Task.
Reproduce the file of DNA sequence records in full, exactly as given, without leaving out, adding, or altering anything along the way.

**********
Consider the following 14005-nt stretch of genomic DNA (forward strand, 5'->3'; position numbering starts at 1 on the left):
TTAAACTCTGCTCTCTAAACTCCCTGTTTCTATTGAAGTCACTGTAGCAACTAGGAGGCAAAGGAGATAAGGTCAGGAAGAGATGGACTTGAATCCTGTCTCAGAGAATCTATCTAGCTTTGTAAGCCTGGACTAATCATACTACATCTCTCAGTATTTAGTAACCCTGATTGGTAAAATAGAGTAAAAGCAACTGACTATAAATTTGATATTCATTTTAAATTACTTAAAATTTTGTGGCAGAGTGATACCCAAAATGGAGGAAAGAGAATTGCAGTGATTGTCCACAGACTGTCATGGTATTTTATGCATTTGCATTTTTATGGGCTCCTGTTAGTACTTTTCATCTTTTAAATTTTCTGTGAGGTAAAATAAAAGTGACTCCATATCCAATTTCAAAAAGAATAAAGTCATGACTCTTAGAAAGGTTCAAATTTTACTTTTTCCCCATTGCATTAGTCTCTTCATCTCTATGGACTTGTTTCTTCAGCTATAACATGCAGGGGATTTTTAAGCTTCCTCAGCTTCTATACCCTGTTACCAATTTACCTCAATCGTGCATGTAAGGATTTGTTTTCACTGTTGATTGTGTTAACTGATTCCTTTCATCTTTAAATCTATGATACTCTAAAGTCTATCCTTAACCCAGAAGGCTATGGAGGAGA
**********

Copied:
Consider the following 14005-nt stretch of genomic DNA (forward strand, 5'->3'; position numbering starts at 1 on the left):
TTAAACTCTGCTCTCTAAACTCCCTGTTTCTATTGAAGTCACTGTAGCAACTAGGAGGCAAAGGAGATAAGGTCAGGAAGAGATGGACTTGAATCCTGTCTCAGAGAATCTATCTAGCTTTGTAAGCCTGGACTAATCATACTACATCTCTCAGTATTTAGTAACCCTGATTGGTAAAATAGAGTAAAAGCAACTGACTATAAATTTGATATTCATTTTAAATTACTTAAAATTTTGTGGCAGAGTGATACCCAAAATGGAGGAAAGAGAATTGCAGTGATTGTCCACAGACTGTCATGGTATTTTATGCATTTGCATTTTTATGGGCTCCTGTTAGTACTTTTCATCTTTTAAATTTTCTGTGAGGTAAAATAAAAGTGACTCCATATCCAATTTCAAAAAGAATAAAGTCATGACTCTTAGAAAGGTTCAAATTTTACTTTTTCCCCATTGCATTAGTCTCTTCATCTCTATGGACTTGTTTCTTCAGCTATAACATGCAGGGGATTTTTAAGCTTCCTCAGCTTCTATACCCTGTTACCAATTTACCTCAATCGTGCATGTAAGGATTTGTTTTCACTGTTGATTGTGTTAACTGATTCCTTTCATCTTTAAATCTATGATACTCTAAAGTCTATCCTTAACCCAGAAGGCTATGGAGGAGA